The Co-operative Central Bank (CCB) does not need additional capital under the current circumstances and any potential requirements in the future would probably be due to the effects of Brexit, MPs heard on Monday.
Speaking before the House finance committee, the head of the co-op administration unit Dionisios Dionisiou, said any capital requirements should be covered by June 30 next year or September 30, 2018.
Come what may, he said, based on the agreements it has signed, the CCB must conclude procedures and be ready to be listed at the Cyprus stock exchange by the end of the year.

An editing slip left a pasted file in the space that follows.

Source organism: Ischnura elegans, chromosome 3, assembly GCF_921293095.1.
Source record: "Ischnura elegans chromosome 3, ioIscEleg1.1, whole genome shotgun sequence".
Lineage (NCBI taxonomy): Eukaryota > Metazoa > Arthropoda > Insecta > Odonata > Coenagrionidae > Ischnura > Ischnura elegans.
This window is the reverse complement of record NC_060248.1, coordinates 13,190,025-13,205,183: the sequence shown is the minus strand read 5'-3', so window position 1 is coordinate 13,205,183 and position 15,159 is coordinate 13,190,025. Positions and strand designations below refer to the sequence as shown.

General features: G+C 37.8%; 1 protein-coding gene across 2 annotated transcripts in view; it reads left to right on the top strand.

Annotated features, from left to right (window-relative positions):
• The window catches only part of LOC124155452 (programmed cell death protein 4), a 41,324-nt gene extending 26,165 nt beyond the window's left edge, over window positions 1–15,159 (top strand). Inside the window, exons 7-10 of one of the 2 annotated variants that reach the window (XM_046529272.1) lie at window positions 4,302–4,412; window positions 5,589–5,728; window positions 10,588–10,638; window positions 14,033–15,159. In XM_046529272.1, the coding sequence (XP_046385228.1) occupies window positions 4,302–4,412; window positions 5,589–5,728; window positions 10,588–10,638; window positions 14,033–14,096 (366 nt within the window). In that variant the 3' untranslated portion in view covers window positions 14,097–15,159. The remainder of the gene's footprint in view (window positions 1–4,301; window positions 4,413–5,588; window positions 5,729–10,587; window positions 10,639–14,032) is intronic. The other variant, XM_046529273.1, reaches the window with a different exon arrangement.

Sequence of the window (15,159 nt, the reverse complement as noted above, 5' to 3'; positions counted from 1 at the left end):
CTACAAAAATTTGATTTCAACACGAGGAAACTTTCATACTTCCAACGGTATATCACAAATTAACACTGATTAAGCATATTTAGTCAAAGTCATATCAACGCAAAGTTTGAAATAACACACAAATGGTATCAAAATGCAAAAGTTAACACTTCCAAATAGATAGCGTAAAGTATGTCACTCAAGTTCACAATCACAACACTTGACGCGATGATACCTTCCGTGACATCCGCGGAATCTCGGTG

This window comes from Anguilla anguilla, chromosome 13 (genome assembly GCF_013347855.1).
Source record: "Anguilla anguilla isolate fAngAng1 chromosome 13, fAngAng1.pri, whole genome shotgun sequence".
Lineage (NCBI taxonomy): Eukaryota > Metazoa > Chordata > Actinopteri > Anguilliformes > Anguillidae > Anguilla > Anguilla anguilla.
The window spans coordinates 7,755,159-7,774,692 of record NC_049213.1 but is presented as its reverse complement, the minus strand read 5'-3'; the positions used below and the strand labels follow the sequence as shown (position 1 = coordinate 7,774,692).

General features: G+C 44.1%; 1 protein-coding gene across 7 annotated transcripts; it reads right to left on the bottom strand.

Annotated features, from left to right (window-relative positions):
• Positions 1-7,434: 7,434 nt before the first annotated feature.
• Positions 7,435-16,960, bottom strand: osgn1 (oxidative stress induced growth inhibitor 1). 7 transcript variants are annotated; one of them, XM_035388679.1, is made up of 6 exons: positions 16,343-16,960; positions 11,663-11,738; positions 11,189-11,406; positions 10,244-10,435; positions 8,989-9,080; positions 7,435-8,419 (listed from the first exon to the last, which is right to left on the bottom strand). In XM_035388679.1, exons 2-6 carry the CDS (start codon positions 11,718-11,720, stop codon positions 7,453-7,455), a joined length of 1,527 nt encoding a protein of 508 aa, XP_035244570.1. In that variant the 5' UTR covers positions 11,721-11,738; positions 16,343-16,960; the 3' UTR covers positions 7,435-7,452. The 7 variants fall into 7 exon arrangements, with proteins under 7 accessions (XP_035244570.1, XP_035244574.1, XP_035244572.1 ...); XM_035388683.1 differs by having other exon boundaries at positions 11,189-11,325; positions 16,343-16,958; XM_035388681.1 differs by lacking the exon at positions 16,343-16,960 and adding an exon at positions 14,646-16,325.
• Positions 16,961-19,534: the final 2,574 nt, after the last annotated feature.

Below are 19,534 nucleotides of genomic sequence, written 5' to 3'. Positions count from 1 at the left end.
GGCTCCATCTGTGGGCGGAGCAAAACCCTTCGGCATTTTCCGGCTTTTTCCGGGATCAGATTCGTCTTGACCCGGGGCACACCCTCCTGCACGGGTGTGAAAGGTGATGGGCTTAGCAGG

Dionisiou was presenting the committee the finance ministry’s report on the co-ops, nationalised in 2013 as part of the island’s bailout. Taxpayers have paid €1.5b, and an additional of €175m in 2015.
If listing approval was not received by the end of the year, the next step would be the merger of the 18 co-ops into one.
Dionisiou said the CCB’s new restructuring plan provided for the gradual reduction of the state’s participation.
The ministry official said there were no capital requirements at the moment but international developments such as Brexit and the turbulence at Deutsche Bank and the Italian banking sector could have adverse effects.